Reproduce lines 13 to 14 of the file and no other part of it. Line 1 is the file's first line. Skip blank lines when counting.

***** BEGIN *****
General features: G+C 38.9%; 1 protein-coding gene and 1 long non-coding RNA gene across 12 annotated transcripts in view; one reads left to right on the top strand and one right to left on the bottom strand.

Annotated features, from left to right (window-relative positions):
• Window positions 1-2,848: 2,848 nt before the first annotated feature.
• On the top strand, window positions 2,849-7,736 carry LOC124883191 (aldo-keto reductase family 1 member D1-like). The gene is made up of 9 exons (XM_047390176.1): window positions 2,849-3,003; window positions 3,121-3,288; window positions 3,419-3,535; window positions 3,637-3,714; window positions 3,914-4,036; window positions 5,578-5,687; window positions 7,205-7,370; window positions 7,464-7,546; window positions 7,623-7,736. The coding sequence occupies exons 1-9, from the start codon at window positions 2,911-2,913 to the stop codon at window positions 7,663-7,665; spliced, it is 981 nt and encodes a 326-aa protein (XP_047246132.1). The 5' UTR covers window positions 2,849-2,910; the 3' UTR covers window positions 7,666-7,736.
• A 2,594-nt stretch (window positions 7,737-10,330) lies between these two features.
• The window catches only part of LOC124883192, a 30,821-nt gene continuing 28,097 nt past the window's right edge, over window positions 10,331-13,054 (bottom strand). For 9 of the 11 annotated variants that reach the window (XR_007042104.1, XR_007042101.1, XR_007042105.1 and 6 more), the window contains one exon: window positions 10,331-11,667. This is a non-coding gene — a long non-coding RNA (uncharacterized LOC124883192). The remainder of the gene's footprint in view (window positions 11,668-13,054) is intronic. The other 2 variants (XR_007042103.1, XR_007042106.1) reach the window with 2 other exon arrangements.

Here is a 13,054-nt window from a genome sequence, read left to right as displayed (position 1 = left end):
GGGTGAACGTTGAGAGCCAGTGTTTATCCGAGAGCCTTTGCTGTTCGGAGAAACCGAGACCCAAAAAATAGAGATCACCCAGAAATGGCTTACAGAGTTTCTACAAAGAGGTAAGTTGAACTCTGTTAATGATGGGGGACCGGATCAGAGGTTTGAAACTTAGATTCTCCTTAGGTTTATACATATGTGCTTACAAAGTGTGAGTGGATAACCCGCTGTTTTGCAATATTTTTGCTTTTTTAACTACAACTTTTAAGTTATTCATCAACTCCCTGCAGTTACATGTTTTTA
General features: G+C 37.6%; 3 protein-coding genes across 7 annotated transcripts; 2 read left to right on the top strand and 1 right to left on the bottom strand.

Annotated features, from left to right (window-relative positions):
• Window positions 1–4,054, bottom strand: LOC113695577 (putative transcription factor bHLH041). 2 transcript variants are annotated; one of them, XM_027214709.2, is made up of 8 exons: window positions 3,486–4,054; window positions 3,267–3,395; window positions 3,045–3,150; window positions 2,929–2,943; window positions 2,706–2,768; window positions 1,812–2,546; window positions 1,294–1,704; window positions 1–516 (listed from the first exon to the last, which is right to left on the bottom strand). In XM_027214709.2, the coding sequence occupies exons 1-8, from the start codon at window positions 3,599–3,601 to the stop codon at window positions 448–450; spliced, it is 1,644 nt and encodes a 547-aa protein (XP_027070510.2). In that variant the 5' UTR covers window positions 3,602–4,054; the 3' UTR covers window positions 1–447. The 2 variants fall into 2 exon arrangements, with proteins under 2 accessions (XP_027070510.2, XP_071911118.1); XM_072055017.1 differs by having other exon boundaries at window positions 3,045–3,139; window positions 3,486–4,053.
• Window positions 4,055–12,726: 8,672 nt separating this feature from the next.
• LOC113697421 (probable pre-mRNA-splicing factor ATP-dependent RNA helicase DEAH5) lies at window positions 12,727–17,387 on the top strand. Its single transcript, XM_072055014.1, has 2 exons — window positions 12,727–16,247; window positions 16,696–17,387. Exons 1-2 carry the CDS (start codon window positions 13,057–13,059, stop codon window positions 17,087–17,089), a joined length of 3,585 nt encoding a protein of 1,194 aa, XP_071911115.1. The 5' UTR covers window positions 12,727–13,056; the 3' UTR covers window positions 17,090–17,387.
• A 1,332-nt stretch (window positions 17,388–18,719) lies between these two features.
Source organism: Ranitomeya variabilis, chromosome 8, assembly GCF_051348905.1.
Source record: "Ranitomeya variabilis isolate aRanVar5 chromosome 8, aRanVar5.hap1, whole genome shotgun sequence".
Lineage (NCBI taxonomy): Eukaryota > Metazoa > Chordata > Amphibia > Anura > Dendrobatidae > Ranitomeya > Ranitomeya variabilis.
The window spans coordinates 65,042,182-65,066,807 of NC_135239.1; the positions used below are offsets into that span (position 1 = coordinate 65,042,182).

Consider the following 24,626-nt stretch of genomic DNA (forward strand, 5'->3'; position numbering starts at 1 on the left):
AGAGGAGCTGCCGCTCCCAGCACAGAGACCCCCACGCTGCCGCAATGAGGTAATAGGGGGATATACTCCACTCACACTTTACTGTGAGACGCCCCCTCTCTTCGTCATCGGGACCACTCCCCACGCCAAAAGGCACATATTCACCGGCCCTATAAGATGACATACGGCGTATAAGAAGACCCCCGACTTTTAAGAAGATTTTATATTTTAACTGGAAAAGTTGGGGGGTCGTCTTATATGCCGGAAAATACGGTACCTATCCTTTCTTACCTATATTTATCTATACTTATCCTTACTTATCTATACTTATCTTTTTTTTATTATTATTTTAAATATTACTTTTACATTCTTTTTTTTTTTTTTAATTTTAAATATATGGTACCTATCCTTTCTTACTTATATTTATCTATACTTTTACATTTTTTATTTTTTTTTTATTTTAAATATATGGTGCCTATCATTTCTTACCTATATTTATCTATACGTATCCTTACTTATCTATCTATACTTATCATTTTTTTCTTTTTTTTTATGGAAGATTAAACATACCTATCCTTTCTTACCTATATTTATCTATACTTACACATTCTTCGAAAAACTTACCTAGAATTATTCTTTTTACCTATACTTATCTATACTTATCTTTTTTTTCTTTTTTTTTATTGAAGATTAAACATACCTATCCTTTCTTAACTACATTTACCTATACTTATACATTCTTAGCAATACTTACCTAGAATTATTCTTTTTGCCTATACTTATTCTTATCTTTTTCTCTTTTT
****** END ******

• LOC113697421 (probable pre-mRNA-splicing factor ATP-dependent RNA helicase DEAH5) lies at window positions 12,727–17,387 on the top strand. Its single transcript, XM_072055014.1, has 2 exons — window positions 12,727–16,247; window positions 16,696–17,387. Exons 1-2 carry the CDS (start codon window positions 13,057–13,059, stop codon window positions 17,087–17,089), a joined length of 3,585 nt encoding a protein of 1,194 aa, XP_071911115.1. The 5' UTR covers window positions 12,727–13,056; the 3' UTR covers window positions 17,090–17,387.
• A 1,332-nt stretch (window positions 17,388–18,719) lies between these two features.